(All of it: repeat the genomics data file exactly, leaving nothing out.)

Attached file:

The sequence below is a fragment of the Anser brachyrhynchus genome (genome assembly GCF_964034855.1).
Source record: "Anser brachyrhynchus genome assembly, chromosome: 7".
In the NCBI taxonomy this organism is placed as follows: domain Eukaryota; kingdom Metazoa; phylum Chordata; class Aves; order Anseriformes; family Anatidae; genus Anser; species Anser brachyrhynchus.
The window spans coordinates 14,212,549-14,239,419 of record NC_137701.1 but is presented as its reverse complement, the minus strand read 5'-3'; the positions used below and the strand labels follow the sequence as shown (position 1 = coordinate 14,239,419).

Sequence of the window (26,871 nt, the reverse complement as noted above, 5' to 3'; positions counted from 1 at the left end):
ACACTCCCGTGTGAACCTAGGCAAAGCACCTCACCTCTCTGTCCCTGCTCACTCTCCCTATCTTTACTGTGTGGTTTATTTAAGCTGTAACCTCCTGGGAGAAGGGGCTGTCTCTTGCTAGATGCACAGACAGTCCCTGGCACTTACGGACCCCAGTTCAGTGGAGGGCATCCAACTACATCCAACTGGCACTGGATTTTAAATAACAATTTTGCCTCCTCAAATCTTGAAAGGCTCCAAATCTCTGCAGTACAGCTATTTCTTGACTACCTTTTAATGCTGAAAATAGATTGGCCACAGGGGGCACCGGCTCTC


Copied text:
The sequence below is a fragment of the Anser brachyrhynchus genome (genome assembly GCF_964034855.1).
Source record: "Anser brachyrhynchus genome assembly, chromosome: 7".
In the NCBI taxonomy this organism is placed as follows: domain Eukaryota; kingdom Metazoa; phylum Chordata; class Aves; order Anseriformes; family Anatidae; genus Anser; species Anser brachyrhynchus.
The window spans coordinates 14,212,549-14,239,419 of record NC_137701.1 but is presented as its reverse complement, the minus strand read 5'-3'; the positions used below and the strand labels follow the sequence as shown (position 1 = coordinate 14,239,419).

Sequence of the window (26,871 nt, the reverse complement as noted above, 5' to 3'; positions counted from 1 at the left end):
ACACTCCCGTGTGAACCTAGGCAAAGCACCTCACCTCTCTGTCCCTGCTCACTCTCCCTATCTTTACTGTGTGGTTTATTTAAGCTGTAACCTCCTGGGAGAAGGGGCTGTCTCTTGCTAGATGCACAGACAGTCCCTGGCACTTACGGACCCCAGTTCAGTGGAGGGCATCCAACTACATCCAACTGGCACTGGATTTTAAATAACAATTTTGCCTCCTCAAATCTTGAAAGGCTCCAAATCTCTGCAGTACAGCTATTTCTTGACTACCTTTTAATGCTGAAAATAGATTGGCCACAGGGGGCACCGGCTCTC